Today I learned something new and I kind of wish I hadn't. Have you ever heard of a Hurler Burger? They sell them at the Yarmouth-Dennis Cape League baseball games here on the Cape. I have never been to a Y-D game, so have been blissfully ignorant all these years.

The aptly named Hurler Burger is a burger, topped with canned cheese and served (wait for it) "lovingly cradled in the heart of a jelly donut." It makes me a little queasy just thinking about it.

I found out about it because I discovered today that my friend Cat is the host of All Access Cape Cod, a local access t.v. program. I am apparently too busy blogging to watch local access t.v., and so missed this fine footage:

Monday, November 17, 2008

Nancy Craig

I have a huge crush on this woman. I'm glad I met her before I knew who she was, because otherwise I'd be completely unable to talk to her. Yesterday she gave me a copy of an article Geoff Edgers did in the Boston Globe. I kind of want to appear on her doorstep now.

For an abbreviated version, check out this slideshow.

photo: Matthew J. Lee/Globe Staff

Sunday, November 16, 2008

passive aggression - 1, Chris - 0

I'm cleaning house today. In the literal sense, not so much the figurative. I was trying to think what was wrong, what was making it less giddily fun than usual, and I suddenly realized that this No Music thing is getting me down.

We haven't had a stereo in the house since early September. There's a radio, but it just gets NPR. Not that there's anything wrong with NPR, but I just can't get down to All Things Considered. It doesn't make me skip down the hall with my laundry basket.

So I remedied the situation in my own space. I dug out my iPod, which had been hooked up to the stereo, and found some earphones in the basement. That's earphones, not headphones, as one usually finds in our basement - as charming a picture as that would make. Earphones on, I proceeded to scamper around the house gathering up dropped toys and laundry. As an aside, how do we end up with so much dirty laundry in our livingroom? Again, I mean that in the literal sense. It's been awhile since we had figurative dirty laundry in our livingroom. Ah, the days of our youth.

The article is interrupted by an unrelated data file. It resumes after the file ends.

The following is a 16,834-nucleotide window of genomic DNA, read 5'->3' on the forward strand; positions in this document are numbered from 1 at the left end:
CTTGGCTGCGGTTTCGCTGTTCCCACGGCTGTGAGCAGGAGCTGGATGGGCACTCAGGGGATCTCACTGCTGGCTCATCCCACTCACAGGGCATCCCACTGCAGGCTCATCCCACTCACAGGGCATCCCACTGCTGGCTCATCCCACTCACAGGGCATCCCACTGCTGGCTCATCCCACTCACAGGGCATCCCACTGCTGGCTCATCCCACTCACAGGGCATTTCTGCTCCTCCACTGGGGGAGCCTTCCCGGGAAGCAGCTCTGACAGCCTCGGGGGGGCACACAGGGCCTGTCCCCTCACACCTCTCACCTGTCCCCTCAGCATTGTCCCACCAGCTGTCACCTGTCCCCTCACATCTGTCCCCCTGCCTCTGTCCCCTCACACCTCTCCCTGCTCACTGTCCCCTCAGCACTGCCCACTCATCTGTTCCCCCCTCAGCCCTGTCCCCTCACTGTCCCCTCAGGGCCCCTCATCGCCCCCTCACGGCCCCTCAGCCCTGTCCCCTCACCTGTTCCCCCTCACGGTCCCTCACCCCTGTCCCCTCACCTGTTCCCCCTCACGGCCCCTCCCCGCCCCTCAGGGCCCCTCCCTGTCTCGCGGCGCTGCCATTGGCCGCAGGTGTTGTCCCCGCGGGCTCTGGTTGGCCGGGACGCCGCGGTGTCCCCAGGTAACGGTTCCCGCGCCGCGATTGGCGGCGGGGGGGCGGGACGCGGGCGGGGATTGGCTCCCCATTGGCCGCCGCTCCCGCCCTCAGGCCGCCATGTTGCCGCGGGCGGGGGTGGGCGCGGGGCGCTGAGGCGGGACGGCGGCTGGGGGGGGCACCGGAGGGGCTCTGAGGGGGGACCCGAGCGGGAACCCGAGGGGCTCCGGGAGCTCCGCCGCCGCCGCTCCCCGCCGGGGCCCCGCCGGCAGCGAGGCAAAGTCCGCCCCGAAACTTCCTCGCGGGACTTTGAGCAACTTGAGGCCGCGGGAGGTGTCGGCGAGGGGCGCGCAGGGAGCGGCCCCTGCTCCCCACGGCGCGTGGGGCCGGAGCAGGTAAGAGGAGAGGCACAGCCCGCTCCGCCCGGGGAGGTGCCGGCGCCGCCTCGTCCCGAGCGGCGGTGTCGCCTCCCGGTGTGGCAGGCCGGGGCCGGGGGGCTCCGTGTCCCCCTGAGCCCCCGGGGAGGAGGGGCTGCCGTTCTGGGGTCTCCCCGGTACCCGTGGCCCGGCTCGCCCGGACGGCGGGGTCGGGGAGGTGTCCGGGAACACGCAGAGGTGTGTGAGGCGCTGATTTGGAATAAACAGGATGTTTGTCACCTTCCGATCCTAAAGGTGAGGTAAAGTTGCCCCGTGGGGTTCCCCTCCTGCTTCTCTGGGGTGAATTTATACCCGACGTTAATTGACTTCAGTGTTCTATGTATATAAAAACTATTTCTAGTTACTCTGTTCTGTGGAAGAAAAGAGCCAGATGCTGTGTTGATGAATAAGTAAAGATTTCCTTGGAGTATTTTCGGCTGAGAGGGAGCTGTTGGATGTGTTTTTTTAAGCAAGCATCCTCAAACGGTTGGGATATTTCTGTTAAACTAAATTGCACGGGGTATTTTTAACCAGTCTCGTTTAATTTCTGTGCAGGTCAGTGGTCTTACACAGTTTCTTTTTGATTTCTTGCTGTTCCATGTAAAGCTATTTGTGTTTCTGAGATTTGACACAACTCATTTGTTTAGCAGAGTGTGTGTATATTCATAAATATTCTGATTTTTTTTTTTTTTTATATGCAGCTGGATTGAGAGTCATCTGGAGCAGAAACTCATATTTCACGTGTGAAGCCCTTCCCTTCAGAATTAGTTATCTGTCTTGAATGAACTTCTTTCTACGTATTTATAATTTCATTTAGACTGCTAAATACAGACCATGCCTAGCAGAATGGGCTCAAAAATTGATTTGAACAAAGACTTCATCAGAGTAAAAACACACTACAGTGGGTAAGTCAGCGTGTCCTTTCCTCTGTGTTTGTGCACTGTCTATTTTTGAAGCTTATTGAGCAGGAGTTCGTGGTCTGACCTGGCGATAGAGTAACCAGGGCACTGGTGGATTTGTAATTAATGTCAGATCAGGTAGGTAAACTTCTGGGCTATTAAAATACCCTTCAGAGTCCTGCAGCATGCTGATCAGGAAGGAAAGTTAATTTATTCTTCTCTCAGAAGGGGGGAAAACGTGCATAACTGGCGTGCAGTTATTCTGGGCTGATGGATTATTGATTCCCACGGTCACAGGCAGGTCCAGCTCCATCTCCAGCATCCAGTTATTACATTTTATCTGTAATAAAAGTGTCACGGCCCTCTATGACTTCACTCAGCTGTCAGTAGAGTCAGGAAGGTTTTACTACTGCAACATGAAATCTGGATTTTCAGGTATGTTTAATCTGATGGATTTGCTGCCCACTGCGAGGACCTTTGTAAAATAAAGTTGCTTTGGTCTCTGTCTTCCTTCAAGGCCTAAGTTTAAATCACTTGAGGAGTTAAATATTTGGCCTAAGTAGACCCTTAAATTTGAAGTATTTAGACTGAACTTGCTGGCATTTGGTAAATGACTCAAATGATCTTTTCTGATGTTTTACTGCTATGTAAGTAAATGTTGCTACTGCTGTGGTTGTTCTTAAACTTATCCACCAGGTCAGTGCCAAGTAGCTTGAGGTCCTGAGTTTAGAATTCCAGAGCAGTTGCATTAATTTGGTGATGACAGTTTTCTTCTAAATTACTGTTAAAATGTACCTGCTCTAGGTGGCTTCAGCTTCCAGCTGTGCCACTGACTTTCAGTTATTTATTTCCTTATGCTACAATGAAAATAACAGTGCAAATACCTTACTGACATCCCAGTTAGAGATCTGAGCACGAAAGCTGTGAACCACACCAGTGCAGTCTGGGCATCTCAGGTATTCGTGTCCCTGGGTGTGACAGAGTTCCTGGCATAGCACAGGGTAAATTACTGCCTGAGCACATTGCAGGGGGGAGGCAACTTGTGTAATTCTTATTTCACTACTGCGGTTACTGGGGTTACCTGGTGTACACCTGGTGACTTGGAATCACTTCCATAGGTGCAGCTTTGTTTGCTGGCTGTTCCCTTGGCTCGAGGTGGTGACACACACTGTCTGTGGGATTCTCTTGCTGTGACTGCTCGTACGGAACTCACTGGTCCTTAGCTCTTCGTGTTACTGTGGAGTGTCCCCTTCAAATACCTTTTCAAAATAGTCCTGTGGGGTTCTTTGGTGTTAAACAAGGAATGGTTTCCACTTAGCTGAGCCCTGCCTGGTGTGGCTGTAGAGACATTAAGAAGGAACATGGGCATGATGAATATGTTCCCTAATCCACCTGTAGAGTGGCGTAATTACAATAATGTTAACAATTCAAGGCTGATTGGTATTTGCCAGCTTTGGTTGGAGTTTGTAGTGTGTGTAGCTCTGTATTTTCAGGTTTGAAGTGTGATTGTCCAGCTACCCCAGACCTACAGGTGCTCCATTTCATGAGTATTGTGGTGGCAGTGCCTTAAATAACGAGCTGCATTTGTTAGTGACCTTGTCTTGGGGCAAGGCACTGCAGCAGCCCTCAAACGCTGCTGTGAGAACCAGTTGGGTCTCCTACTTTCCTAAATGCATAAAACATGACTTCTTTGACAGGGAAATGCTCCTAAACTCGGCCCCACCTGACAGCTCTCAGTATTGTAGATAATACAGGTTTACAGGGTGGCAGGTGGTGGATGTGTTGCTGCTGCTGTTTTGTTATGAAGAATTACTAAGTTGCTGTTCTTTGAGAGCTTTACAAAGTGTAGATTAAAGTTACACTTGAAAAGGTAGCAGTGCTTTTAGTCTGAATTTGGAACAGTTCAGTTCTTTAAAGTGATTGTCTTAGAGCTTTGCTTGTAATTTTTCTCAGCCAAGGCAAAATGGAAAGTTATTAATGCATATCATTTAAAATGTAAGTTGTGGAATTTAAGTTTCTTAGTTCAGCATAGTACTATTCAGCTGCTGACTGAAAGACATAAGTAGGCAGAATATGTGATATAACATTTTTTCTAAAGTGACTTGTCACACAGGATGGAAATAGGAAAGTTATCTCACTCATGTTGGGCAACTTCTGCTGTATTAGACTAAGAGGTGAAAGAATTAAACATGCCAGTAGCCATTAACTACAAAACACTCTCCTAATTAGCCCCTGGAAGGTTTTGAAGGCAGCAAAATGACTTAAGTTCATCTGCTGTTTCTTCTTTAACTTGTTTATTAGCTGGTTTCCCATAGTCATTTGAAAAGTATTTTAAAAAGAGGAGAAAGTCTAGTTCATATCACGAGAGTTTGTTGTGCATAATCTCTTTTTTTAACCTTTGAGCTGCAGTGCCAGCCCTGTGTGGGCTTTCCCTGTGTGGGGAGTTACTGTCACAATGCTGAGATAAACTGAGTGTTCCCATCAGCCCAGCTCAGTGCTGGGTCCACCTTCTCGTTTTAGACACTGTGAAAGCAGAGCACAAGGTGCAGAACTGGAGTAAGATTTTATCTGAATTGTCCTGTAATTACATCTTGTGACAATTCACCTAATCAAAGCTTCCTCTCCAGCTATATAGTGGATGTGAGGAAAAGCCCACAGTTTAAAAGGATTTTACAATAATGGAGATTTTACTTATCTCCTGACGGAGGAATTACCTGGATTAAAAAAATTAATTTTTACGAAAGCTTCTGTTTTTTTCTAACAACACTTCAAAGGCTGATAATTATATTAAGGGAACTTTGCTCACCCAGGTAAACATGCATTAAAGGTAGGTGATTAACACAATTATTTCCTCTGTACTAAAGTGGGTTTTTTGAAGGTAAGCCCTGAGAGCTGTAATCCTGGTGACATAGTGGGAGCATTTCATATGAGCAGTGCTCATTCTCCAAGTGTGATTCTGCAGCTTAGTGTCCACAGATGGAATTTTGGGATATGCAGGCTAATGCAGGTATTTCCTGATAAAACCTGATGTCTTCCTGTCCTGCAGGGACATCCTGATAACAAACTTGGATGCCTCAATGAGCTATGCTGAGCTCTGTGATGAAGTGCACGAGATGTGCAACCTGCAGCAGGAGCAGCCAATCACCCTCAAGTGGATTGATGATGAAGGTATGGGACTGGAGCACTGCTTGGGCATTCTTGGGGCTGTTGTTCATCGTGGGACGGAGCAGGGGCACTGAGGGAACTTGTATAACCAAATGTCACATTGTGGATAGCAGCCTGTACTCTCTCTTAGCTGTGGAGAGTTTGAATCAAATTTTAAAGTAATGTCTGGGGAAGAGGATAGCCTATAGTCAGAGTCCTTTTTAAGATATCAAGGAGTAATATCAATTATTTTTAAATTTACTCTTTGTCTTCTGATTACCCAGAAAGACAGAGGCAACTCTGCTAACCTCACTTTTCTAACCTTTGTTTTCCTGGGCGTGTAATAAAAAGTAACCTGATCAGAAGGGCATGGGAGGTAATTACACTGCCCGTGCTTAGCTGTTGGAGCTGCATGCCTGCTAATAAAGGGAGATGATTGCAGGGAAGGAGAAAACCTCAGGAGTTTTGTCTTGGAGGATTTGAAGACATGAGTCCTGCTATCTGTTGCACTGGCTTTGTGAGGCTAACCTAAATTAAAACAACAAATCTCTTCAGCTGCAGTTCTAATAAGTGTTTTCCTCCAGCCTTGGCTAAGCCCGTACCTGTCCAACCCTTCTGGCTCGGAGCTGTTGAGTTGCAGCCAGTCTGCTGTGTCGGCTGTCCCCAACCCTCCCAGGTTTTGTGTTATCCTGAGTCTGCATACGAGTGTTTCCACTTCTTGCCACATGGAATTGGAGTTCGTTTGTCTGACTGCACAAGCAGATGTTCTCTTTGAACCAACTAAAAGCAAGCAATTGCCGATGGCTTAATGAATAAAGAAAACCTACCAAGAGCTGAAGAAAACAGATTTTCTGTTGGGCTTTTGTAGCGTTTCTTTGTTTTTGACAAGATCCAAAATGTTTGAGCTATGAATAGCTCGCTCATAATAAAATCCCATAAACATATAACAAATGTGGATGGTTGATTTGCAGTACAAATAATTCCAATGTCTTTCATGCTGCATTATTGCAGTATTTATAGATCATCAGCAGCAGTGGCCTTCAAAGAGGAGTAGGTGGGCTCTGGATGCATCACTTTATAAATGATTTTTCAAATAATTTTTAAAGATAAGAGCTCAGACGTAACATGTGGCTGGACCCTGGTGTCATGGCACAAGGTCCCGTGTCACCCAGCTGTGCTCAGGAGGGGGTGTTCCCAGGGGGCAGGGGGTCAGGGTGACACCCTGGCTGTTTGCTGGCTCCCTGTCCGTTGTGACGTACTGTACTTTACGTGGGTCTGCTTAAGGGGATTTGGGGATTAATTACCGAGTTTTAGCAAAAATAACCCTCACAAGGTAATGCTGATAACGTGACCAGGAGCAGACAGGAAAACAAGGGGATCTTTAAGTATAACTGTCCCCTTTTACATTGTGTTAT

I was having such a spiffy time with my iPod, the rest of the family got a little jealous. Lucy asked what I was doing with the earphones and when I showed her, she wanted to plug in. I explained that she would SLOW ME DOWN and there was no way I was letting her. She took it moderately well.

Chris didn't take it as well. He thought it was dreadfully unfair. And then what to my wondering
eyes should appear, but a receiver and some speakers.

And then he heard what I was listening to and was a little sad.

Clean the house play list:
Nikki Costa
Beastie Boys
Christina Aguilera (I'm not proud of this)
Fat Boy Slim
Chemical Brothers
Boys Don't Cry
Shiny Toy Guns
Ok Go
The Offspring
The Cure

Not, in other words, NPR.

Saturday, November 15, 2008

trading places

For reasons too complicated to illuminate here, I traded cars with someone for 24 hours. No big deal, right? Oh, when will you learn that it's ALL a big deal in my world.

Switching cars is on par with trading bathrooms. Yes, yes, they both have the usual necessary fixtures, but when you trade you have to pack all the pertinent things from yours and move it to theirs. Which is complicated. For instance, you pack your toothbrush and toothpaste and call it good, but then what if you need an emergency tweezing or filing or toenail whitening? And you didn't think to bring your tweezers, file or toenail whitener? There are things that are just THERE, so if we need them, we can find them without having to think about it.

This is not to say that I keep toenail whitener in my car. But I do carry pretty much everything else. And so it was hard to gather the essentials. Off-putting, as it turns out.

This afternoon I had a grillion things to do, some in my car, some in the not-my-car. I liked driving the car that wasn't mine. It had all kinds of tempting features and I sort of didn't want to give it up. But then I had an unrelated anxiety attack in the afternoon which Chris attributed to not having my own car. I think he's right, mostly because it makes very little sense and that's how I roll.